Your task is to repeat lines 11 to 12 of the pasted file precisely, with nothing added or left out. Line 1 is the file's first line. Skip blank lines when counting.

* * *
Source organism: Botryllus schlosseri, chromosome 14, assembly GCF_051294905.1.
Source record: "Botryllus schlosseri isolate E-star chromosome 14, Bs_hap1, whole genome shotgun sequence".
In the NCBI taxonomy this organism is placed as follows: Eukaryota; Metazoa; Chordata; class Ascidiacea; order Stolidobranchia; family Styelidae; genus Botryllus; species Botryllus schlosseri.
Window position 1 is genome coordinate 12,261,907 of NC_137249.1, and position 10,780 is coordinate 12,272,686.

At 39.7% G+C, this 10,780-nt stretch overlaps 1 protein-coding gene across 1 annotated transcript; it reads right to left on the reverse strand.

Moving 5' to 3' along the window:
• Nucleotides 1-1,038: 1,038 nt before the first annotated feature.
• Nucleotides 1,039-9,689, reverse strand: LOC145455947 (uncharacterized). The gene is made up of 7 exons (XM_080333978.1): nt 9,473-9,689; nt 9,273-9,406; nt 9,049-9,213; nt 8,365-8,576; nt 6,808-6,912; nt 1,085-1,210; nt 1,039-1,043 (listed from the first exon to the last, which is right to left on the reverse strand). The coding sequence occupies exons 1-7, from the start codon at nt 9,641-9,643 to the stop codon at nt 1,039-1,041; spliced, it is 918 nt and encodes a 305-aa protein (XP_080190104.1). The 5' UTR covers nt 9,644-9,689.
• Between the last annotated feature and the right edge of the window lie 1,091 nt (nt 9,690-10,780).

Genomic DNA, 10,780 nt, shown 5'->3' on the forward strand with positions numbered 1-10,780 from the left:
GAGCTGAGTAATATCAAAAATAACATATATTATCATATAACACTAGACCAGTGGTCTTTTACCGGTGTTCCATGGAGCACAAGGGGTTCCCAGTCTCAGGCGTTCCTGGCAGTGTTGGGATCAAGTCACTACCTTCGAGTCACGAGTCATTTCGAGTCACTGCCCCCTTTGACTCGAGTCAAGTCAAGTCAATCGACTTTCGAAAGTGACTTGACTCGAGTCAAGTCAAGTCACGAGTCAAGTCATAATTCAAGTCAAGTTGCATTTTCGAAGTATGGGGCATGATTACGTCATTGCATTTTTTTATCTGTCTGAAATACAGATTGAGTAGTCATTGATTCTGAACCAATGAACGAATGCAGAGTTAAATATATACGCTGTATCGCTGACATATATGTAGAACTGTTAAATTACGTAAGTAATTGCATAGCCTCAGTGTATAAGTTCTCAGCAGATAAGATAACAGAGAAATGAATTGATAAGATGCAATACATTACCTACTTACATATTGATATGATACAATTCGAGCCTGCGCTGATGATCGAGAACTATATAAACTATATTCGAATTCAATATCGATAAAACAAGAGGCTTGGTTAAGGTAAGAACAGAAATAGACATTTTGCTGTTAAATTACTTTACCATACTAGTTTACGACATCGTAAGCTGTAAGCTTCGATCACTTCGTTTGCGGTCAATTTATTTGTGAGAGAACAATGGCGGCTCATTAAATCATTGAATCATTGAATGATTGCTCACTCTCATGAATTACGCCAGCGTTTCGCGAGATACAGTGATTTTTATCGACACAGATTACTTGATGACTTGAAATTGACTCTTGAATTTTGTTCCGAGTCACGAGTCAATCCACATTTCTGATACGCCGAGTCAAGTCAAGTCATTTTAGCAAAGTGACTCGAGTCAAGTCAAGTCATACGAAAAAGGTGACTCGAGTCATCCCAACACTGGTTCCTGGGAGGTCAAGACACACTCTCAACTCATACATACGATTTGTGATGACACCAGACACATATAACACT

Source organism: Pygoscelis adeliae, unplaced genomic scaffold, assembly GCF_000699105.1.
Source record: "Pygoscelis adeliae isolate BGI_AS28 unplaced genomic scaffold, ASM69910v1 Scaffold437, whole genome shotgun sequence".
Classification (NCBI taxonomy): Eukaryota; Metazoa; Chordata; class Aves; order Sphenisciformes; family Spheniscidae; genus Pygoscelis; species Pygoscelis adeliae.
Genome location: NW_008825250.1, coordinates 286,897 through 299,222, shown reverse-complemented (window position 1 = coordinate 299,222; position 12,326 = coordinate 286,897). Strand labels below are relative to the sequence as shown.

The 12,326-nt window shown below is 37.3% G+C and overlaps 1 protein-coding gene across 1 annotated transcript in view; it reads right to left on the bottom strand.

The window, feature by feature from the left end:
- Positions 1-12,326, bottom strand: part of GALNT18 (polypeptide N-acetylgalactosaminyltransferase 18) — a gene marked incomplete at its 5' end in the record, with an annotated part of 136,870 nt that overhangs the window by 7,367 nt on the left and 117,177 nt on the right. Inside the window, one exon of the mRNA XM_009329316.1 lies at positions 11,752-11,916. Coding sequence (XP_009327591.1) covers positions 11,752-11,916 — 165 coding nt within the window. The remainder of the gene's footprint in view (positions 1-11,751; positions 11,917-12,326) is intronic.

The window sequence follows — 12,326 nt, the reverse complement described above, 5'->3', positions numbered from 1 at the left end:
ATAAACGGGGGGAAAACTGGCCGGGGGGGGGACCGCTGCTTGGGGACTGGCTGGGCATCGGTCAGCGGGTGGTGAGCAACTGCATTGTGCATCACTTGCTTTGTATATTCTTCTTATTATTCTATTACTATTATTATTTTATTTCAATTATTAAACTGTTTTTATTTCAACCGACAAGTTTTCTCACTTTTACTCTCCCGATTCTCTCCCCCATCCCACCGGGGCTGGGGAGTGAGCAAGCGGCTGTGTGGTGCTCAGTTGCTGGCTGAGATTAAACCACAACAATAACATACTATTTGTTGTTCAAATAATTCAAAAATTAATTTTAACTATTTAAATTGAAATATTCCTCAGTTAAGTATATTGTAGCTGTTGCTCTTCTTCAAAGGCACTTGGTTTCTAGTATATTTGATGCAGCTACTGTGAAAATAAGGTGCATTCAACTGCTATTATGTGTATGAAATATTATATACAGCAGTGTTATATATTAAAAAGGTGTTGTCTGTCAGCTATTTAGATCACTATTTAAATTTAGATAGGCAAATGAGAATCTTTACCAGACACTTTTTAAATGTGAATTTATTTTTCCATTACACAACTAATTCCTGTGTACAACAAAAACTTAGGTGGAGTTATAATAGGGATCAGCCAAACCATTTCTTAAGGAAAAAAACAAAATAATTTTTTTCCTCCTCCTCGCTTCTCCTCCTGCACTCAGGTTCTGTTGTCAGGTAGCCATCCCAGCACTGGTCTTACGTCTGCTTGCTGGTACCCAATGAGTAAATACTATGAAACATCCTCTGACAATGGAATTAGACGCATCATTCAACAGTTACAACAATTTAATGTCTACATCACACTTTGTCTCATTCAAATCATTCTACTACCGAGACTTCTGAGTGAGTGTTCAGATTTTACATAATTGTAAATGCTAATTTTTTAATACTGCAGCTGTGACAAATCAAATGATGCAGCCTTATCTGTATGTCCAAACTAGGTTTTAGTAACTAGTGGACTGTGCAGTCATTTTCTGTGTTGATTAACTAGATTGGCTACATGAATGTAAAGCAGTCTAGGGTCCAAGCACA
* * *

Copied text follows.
GAGCTGAGTAATATCAAAAATAACATATATTATCATATAACACTAGACCAGTGGTCTTTTACCGGTGTTCCATGGAGCACAAGGGGTTCCCAGTCTCAGGCGTTCCTGGCAGTGTTGGGATCAAGTCACTACCTTCGAGTCACGAGTCATTTCGAGTCACTGCCCCCTTTGACTCGAGTCAAGTCAAGTCAATCGACTTTCGAAAGTGACTTGACTCGAGTCAAGTCAAGTCACGAGTCAAGTCATAATTCAAGTCAAGTTGCATTTTCGAAGTATGGGGCATGATTACGTCATTGCATTTTTTTATCTGTCTGAAATACAGATTGAGTAGTCATTGATTCTGAACCAATGAACGAATGCAGAGTTAAATATATACGCTGTATCGCTGACATATATGTAGAACTGTTAAATTACGTAAGTAATTGCATAGCCTCAGTGTATAAGTTCTCAGCAGATAAGATAACAGAGAAATGAATTGATAAGATGCAATACATTACCTACTTACATATTGATATGATACAATTCGAGCCTGCGCTGATGATCGAGAACTATATAAACTATATTCGAATTCAATATCGATAAAACAAGAGGCTTGGTTAAGGTAAGAACAGAAATAGACATTTTGCTGTTAAATTACTTTACCATACTAGTTTACGACATCGTAAGCTGTAAGCTTCGATCACTTCGTTTGCGGTCAATTTATTTGTGAGAGAACAATGGCGGCTCATTAAATCATTGAATCATTGAATGATTGCTCACTCTCATGAATTACGCCAGCGTTTCGCGAGATACAGTGATTTTTATCGACACAGATTACTTGATGACTTGAAATTGACTCTTGAATTTTGTTCCGAGTCACGAGTCAATCCACATTTCTGATACGCCGAGTCAAGTCAAGTCATTTTAGCAAAGTGACTCGAGTCAAGTCAAGTCATACGAAAAAGGTGACTCGAGTCATCCCAACACTGGTTCCTGGGAGGTCAAGACACACTCTCAACTCATACATACGATTTGTGATGACACCAGACACATATAACACT

Source organism: Pygoscelis adeliae, unplaced genomic scaffold, assembly GCF_000699105.1.